- What signs and symptoms should I watch out for?
- Do I need to take medicine?
- Are there any special instructions for taking the medicine?
- Are there any over-the-counter products that will treat my condition?
- Does my partner also need to be tested or treated?
- What should I do if my symptoms return after treatment?
In addition to the questions that you've prepared to ask your doctor, don't hesitate to ask questions during your appointment if you think of something else.
What to expect from your doctor
Your doctor will likely perform a physical exam that may include a pelvic exam and Pap test. He or she may collect a fluid specimen from your vagina or cervix to send for testing.
Your doctor may also ask you a number of questions about your condition, such as:
- What vaginal symptoms are you experiencing?
- Do you notice a strong vaginal odor?
- Are you experiencing any urinary problems, such as pain during urination?
- How long have you had your symptoms?
- Are you sexually active?
- Have you or your partner ever had a sexually transmitted infection?
- Do you experience pain or bleeding during intercourse?
- Do you have abdominal pain? Where, exactly?
- Do you douche or use any feminine hygiene products?
- Are you pregnant?
- Have you tried any over-the-counter products to treat your symptoms?
- What medications or vitamin supplements do you take?
Your doctor will likely perform a physical examination, including:
- A pelvic exam. During this exam, your doctor manually checks your pelvic organs for areas of swelling and tenderness. He or she also may place a speculum in your vagina to expose the upper part of the vagina and the cervix for visual examination.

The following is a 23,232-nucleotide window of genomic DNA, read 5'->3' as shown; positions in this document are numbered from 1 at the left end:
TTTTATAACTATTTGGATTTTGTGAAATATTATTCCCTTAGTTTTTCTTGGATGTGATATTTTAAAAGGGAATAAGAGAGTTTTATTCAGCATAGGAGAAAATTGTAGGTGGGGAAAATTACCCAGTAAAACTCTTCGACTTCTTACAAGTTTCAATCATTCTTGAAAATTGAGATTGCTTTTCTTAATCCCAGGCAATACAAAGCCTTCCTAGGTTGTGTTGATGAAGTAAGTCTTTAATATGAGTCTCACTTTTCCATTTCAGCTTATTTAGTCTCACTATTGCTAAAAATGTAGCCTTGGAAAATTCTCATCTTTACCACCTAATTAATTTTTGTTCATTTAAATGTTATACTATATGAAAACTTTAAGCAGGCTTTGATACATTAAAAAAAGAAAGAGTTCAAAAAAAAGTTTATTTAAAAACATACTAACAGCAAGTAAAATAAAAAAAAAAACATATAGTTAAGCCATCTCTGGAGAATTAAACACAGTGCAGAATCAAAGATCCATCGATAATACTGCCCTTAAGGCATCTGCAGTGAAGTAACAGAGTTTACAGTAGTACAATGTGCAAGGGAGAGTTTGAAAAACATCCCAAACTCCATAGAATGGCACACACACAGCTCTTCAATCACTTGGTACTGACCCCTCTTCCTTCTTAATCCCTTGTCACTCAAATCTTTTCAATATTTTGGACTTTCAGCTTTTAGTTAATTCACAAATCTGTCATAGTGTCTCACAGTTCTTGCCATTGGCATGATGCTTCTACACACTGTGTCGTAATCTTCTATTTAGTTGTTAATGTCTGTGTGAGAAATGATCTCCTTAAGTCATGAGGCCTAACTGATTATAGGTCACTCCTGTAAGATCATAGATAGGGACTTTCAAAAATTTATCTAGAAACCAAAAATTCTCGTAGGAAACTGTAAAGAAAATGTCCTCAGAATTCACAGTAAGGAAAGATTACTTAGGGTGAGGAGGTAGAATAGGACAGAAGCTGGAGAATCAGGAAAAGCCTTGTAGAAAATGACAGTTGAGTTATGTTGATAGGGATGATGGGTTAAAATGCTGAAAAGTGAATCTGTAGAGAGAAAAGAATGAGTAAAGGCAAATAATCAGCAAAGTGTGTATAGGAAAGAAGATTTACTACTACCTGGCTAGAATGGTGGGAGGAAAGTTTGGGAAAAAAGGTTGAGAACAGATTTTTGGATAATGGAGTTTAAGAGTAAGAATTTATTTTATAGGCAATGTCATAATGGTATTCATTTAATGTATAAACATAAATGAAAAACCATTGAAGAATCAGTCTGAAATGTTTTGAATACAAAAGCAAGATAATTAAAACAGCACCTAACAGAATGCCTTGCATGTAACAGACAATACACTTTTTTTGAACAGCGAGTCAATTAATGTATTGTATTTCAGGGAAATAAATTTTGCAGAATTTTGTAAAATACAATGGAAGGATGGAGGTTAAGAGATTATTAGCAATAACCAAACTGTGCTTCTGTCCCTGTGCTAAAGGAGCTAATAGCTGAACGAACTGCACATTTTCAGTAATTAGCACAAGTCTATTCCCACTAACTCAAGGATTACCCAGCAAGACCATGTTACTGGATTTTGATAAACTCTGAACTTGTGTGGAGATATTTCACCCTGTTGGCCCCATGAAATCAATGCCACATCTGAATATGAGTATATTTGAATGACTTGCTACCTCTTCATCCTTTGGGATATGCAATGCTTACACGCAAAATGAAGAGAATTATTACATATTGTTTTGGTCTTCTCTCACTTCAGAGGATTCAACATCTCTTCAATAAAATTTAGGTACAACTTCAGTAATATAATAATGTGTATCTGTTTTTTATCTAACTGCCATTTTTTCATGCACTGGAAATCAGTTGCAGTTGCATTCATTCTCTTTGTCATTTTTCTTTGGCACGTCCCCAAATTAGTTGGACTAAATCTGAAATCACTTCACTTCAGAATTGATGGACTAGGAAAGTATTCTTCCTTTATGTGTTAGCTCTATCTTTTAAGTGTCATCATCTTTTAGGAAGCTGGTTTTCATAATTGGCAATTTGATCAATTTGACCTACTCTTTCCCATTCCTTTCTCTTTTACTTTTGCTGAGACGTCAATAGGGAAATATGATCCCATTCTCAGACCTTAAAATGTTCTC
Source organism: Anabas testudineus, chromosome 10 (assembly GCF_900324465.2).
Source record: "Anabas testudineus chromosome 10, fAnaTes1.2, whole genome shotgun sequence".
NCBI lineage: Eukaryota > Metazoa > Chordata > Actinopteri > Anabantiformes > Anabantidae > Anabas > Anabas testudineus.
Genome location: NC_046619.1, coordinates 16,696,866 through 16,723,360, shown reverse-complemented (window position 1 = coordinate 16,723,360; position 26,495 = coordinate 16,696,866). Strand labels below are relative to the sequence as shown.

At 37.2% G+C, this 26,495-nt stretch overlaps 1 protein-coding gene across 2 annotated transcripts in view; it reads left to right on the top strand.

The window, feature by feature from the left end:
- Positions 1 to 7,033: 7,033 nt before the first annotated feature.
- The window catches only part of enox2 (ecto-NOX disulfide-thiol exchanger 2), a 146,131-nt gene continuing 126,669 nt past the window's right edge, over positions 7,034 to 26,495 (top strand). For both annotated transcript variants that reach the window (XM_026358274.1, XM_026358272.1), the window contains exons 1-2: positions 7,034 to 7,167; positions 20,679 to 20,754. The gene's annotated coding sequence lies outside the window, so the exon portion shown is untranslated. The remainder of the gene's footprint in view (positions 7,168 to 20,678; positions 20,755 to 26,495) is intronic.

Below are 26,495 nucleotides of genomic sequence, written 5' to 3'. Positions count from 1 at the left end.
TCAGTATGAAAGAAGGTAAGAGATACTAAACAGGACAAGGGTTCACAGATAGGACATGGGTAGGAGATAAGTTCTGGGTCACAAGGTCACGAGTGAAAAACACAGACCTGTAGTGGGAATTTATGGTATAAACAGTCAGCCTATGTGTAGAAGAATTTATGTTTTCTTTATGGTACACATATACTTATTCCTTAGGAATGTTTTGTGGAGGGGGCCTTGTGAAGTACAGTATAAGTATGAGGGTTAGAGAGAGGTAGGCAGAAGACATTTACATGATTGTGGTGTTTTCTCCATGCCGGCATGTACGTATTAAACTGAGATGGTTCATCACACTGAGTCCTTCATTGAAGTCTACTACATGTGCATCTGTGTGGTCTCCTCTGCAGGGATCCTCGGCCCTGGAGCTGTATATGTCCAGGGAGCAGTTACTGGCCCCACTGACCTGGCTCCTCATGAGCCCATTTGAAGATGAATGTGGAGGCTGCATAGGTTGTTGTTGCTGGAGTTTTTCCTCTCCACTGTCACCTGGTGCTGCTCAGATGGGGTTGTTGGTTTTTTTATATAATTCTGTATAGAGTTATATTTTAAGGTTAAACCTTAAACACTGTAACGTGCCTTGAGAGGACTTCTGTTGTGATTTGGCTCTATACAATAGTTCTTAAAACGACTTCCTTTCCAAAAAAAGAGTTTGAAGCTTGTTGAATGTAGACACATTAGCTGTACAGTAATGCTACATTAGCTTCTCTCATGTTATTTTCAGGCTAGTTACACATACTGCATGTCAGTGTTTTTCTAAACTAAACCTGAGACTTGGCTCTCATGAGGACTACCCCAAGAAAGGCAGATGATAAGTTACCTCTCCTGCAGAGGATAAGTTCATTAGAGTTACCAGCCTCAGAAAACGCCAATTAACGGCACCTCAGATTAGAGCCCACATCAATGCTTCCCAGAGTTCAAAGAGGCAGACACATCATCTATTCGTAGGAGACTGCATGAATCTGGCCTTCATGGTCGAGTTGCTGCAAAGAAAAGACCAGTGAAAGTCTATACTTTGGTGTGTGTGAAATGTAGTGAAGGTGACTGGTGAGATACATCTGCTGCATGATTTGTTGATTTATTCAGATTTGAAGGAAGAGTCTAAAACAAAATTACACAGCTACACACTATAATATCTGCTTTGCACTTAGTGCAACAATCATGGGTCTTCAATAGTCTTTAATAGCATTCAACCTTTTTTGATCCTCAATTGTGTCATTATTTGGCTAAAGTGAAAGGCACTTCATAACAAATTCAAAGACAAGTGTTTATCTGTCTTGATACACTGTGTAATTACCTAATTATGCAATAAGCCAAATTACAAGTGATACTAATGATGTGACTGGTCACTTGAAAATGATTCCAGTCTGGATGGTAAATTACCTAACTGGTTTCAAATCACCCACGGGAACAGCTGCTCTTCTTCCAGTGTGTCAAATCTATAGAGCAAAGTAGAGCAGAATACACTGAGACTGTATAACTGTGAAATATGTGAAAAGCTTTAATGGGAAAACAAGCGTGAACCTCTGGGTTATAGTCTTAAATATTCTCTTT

- A specimen collection. In a process similar to a Pap test, your doctor uses a small cotton swab or a brush to gently remove a sample of cervical and vaginal fluid. The procedure generally takes only a few minutes. Your doctor sends the sample to a laboratory to test for infections. Lab tests also may be performed on a urine sample.
You may not need treatment for cervicitis that's not caused by a sexually transmitted infection (STI). If the cause is an STI, both you and your partner are likely to need treatment.
Prescription medications often can clear up the inflammation of cervicitis. Treatment for a bacterial infection is with an antibiotic. If the cause is viral, such as genital herpes, the treatment is an antiviral medication. However, antiviral medication doesn't cure herpes, which is a chronic condition and may be passed on to your partner at any time.
To avoid passing a bacterial infection along to your partner, abstain from sexual intercourse until you're finished with the treatment recommended by your doctor.
One of the best ways to reduce your risk of cervicitis from sexually transmitted infections is to use condoms consistently and correctly each time you have sex. Condoms are very effective against the spread of sexually transmitted infections, such as gonorrhea and chlamydia, which can lead to cervicitis. Being in a long-term mutually monogamous relationship with an uninfected partner can also diminish your odds of a sexually transmitted infection.
Nov. 22, 2011
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- Marrazzo J. Cervicitis. http://www.uptodate.com/home/index.html. Accessed Oct. 17, 2011.
- Eckert LO, et al. Infections of the lower genital tract: Vulva, vagina, cervix, toxic shock syndrome, HIV infections. In: Katz VL, et al. Comprehensive Gynecology. 5th ed. Philadelphia, Pa.: Mosby Elsevier; 2007. http://www.mdconsult.com/das/book/body/161833431-5/0/1524/147.html?tocnode=53759472&fromURL=147.html. Accessed Oct. 17, 2011.
- Sexually transmitted diseases treatment guidelines 2010: Diseases characterized by urethritis and cervicitis. Centers for Disease Control and Prevention. http://www.cdc.gov/std/treatment/2010/urethritis-and-cervicitis.htm. Accessed Oct. 17, 2011.
- Marrazzo JM. Cervicitis. In: Klausner JD, et al. Current Diagnosis & Treatment of Sexually Transmitted Diseases. New York, N.Y.: The McGraw-Hill Companies; 2007. http://www.accessmedicine.com/content.aspx?aid=3025026. Accessed Oct. 18, 2011.